CLFP: “Mr. and Mrs. Smith” (1941)

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Shortly after completing a rare drama film entitled They Knew What They Wanted in 1940, Carole Lombard began work on her next screwball, Mr. and Mrs. Smith. The director was a newcomer to Hollywood who had already made a name for himself in Britain with his talent for directing suspense films. He was beginning to develop a reputation in the United States as well, and expressed desire to leave his comfort zone and direct a comedy. The director’s name? Alfred Hitchcock.

In light of the newly released biopic about the filming of Psycho, it seems fitting that this installment of the Carole Lombard Filmography Project should focus on Mr. and Mrs. Smith. The sheer versatility of Alfred Hitchcock as a director and producer is often overlooked in the constant praise of his significant and legendary contributions to the horror genre. We forget that Alfred Hitchcock did indeed make movies outside of the genre for which he is so known and celebrated, and very good movies at that. Mr. and Mrs. Smith is a sharp comedy that benefits from Hitchcock’s able direction, a very clever script by Norman Krasna and just a twist of British humor.

Hitchcock and Robert Montgomery on the set of “Mr. and Mrs. Smith.”

Ann and David Smith have been married for 3 years and argue constantly. One morning at breakfast, Ann asks David if he were to go back in time and live his life again, would he marry her? He tells her no, and a large fight ensues before David leaves for work. At work, David learns that a technicality existed at the time of their marriage that rendered it invalid. Ann, who had been made aware of the news herself, becomes convinced that David will ask her to remarry him when they go out to dinner that night at their favorite restaurant. He doesn’t, and Ann throws him out of the house. After this, David goes to great lengths to get Ann back, including following her around and spying on her at work. David’s law partner decides to try to get the pair back together, but instead ends up falling for Ann. Through David’s continued attempts, he finally wins her back, replacing Jeff as Ann’s original love.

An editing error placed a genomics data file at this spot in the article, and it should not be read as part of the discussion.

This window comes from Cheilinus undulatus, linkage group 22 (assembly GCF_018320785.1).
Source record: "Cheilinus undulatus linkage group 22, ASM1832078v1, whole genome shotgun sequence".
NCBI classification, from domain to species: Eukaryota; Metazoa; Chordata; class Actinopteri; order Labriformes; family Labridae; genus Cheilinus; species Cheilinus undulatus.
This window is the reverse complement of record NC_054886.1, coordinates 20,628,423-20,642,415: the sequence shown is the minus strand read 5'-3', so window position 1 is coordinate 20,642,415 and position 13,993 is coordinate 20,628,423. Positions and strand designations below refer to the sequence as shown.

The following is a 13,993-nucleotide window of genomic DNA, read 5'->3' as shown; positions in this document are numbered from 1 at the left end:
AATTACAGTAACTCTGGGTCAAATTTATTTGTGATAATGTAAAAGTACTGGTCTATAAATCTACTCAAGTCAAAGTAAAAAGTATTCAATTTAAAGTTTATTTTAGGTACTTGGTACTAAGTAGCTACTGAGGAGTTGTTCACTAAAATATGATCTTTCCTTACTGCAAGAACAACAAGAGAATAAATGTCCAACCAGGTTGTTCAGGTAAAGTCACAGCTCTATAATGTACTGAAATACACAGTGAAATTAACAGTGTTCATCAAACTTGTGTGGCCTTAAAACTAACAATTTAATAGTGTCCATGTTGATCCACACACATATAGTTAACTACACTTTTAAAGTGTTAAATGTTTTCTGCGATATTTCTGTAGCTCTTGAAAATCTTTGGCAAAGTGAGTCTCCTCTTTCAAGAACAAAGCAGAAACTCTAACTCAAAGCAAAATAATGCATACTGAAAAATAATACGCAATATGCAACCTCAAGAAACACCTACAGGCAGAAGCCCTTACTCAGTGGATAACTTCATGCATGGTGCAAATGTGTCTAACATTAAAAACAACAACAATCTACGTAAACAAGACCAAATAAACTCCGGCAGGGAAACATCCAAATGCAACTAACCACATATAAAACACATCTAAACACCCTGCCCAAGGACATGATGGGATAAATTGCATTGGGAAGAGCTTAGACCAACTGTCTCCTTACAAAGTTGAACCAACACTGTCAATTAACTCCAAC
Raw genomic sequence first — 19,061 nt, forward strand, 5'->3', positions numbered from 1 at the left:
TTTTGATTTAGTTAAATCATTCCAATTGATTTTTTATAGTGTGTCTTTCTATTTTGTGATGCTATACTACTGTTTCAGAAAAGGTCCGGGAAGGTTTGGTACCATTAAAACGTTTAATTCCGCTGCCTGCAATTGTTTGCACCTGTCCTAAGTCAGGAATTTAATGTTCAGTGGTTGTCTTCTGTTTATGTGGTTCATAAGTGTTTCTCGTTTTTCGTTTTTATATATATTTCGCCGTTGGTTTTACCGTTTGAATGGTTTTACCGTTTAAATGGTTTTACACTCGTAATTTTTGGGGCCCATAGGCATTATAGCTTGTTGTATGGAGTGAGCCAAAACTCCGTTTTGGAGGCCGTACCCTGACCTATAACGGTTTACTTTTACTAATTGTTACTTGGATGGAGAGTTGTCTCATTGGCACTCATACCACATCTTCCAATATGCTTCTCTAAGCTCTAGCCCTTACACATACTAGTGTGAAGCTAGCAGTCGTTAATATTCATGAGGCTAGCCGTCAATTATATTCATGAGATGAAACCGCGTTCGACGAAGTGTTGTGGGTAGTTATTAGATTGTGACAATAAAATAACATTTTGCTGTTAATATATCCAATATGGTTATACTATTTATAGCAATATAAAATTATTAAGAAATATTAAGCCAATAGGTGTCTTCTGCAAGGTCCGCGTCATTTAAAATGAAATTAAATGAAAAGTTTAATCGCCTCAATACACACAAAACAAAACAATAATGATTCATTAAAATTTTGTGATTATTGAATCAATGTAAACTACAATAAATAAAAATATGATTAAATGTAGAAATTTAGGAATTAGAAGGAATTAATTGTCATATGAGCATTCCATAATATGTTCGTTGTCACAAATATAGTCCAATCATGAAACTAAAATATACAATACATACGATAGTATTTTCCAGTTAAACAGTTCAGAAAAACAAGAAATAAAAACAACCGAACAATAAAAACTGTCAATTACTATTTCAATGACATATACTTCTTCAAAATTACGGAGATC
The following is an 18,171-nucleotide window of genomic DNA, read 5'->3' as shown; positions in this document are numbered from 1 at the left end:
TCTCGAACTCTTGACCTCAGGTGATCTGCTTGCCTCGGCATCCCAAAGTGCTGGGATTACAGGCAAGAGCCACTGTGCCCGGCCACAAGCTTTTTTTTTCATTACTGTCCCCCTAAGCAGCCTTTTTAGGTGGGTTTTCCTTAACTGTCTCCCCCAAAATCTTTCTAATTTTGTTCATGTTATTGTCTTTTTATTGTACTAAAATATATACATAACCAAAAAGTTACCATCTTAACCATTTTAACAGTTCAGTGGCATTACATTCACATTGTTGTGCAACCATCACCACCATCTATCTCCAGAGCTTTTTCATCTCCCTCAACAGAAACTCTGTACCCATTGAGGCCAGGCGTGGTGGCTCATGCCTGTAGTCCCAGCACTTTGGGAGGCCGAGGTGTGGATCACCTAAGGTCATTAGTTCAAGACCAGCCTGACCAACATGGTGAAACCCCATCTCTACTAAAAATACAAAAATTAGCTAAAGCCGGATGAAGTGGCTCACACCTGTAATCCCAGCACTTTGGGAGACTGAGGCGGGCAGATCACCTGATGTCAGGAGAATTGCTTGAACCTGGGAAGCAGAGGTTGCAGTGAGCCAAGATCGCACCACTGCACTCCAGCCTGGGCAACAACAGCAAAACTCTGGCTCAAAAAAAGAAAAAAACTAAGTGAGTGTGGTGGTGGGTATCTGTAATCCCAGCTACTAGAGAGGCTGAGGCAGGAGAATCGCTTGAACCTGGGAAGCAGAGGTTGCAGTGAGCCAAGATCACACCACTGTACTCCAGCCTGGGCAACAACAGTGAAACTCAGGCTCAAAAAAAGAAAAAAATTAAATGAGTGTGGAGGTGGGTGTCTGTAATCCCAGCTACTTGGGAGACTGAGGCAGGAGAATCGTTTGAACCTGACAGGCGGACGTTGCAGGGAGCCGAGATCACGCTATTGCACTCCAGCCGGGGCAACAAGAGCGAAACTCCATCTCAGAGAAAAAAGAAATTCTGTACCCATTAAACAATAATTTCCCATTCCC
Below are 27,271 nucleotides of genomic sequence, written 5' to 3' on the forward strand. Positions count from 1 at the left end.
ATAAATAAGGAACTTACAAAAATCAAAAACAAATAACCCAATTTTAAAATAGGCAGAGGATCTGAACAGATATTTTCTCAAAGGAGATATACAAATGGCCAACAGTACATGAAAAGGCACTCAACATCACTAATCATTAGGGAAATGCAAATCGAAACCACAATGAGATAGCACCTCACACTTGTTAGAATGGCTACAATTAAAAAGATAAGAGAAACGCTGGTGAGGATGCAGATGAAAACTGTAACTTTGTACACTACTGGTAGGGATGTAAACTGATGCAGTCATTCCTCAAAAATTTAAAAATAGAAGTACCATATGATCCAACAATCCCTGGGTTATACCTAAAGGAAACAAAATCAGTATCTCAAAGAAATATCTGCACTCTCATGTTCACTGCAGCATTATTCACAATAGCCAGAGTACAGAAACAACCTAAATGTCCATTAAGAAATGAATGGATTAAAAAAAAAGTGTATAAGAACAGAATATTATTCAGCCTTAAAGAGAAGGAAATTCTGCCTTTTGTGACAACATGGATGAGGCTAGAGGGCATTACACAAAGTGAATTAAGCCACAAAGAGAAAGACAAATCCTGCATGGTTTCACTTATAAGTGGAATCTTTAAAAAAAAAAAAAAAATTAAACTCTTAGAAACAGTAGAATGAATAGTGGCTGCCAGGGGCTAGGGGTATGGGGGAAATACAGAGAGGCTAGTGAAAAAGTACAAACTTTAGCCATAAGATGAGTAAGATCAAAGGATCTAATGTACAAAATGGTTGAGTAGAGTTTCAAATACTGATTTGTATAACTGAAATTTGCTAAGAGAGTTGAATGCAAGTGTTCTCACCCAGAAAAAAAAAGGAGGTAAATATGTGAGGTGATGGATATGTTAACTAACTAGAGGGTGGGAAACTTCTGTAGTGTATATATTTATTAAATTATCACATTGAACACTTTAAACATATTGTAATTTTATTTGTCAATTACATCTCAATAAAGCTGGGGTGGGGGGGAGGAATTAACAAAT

Though a very solid comedy with Lombard giving an especially skilled performance, the film is dated by its stance on the place of women in society. A movie in which a woman goes crawling back to a man who has stalked and tricked her is not one that would work in today’s society, and hence an otherwise immaculately crafted comedy suffers from the passage of time. There is, however, some very clever dialogue including a lengthy barrage of innuendo during a scene in which Jeff’s parents are introduced to David. Initially thinking he is just an acquaintance of Ann’s, they gradually learn that he and Ann have known each other for quite some time. Jeff’s mother remarks “You’ve probably seen a great deal of her!” This prompts some wonderfully awkward glances that let the viewer know that this innuendo was very much intended.

The chemistry between Lombard and co-star Robert Montgomery is fun to watch, but it is not as strong as Lombard’s chemistry with William Powell in My Man Godfrey. As with nearly all of Carole Lombard’s male co-stars, she and Montgomery were friends offscreen, though Lombard’s liberal Democratic political views clashed with Robert’s staunch Republicanism. Between takes, Carole would often sneak out and paste Roosevelt bumper stickers on Robert’s car, much to his chagrin.